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The current coronavirus disease 2019 (COVID-19) pandemic is a challenge to every health system worldwide. Unfortunately, it is likely that this emergency will not disappear soon. No health system, with its present resources and work flow, is ready to deal with a full-blown wave of this pandemic. Rapid acquisition of specific new skills may be fundamental in delivering appropriate healthcare for our patients. COVID-19 is classically diagnosed by real-time reverse transcription polymerase chain reaction and radiological investigations (X-ray or high-resolution computerized tomography). These techniques are not without limitations. Ultrasonography has been suggested as a reliable and accurate tool for assessing the lungs in patients with suspected pneumonia. Obstetricians and gynecologists are usually familiar with the use of ultrasound. Lung ultrasound (LUS) findings can show specific signs of interstitial pneumonia, which is a characteristic of COVID-19. We believe that extensive and rapid training of healthcare providers on the application of ultrasound in the detection of characteristic pulmonary signs of COVID-19, in addition to proper care and handling of their ultrasound machines, is feasible and may be critical to provide appropriate management especially to the obstetrical patients in the coming period. We present a systematic approach to lung examination, simplified to encourage its adoption by obstetricians and gynecologists, in addition to an example of a recent pregnant woman with COVID-19, in which LUS was useful in its management.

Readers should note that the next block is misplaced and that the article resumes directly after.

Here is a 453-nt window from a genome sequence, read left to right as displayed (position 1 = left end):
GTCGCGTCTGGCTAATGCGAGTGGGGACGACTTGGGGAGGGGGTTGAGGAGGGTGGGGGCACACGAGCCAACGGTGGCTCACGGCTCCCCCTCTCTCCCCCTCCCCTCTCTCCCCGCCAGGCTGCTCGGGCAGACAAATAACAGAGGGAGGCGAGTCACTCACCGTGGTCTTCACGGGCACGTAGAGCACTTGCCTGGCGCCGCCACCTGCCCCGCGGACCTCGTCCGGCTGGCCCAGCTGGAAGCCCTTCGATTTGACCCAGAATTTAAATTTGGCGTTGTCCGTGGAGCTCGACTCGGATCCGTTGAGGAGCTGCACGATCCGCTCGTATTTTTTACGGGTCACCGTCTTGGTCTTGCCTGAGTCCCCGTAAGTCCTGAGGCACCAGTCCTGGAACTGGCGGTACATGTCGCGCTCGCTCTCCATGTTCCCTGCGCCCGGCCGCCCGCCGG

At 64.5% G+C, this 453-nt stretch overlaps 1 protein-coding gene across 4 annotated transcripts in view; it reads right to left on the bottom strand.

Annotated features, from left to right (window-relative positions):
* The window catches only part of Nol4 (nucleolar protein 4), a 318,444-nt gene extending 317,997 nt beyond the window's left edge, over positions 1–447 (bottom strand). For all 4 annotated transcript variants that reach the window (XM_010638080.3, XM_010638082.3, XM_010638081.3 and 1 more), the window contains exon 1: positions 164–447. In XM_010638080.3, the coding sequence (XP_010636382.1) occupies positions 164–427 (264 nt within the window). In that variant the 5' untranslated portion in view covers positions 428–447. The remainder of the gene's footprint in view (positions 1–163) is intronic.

Letter to the Editors
The current COVID-19 pandemic is a challenge to every healthcare system. Pregnant women and fetuses represent a high-risk population during pandemics. LUS is a reliable tool in the assessment of patients with suspected pneumonia. , We provide a guide to perform LUS and an example on its implementation in pregnancy.
Linear, phased array, or convex probes can all be used for LUS.
LUS is usually performed in the sitting, lateral, and supine positions.
Examined areas ( Figure 1 )
Each hemithorax is divided into 6 regions by the aid of anterior and posterior axillary lines as follows: 2 anterior, 2 lateral, and 2 posterior regions. Each region is examined in sagittal and axial views.
Pleural line: Normally, only the pleural line is visualized, as hyperechoic sliding line, moving forward and backward with ventilation.
A-lines : Regularly spaced horizontal lines under the pleural line and are normal reverberation artifacts of the pleural line.
|Normal||Figures 3 and 4|
|Irregular pleural line||Figure 5|
|Well-separated B-lines||Figure 6|
|Coalescent B-lines (White lung)||Figure 7|
|Consolidations (hypoechoic tissue-like lung) with bronchogram (hyperechoic punctiform images)||Figure 8|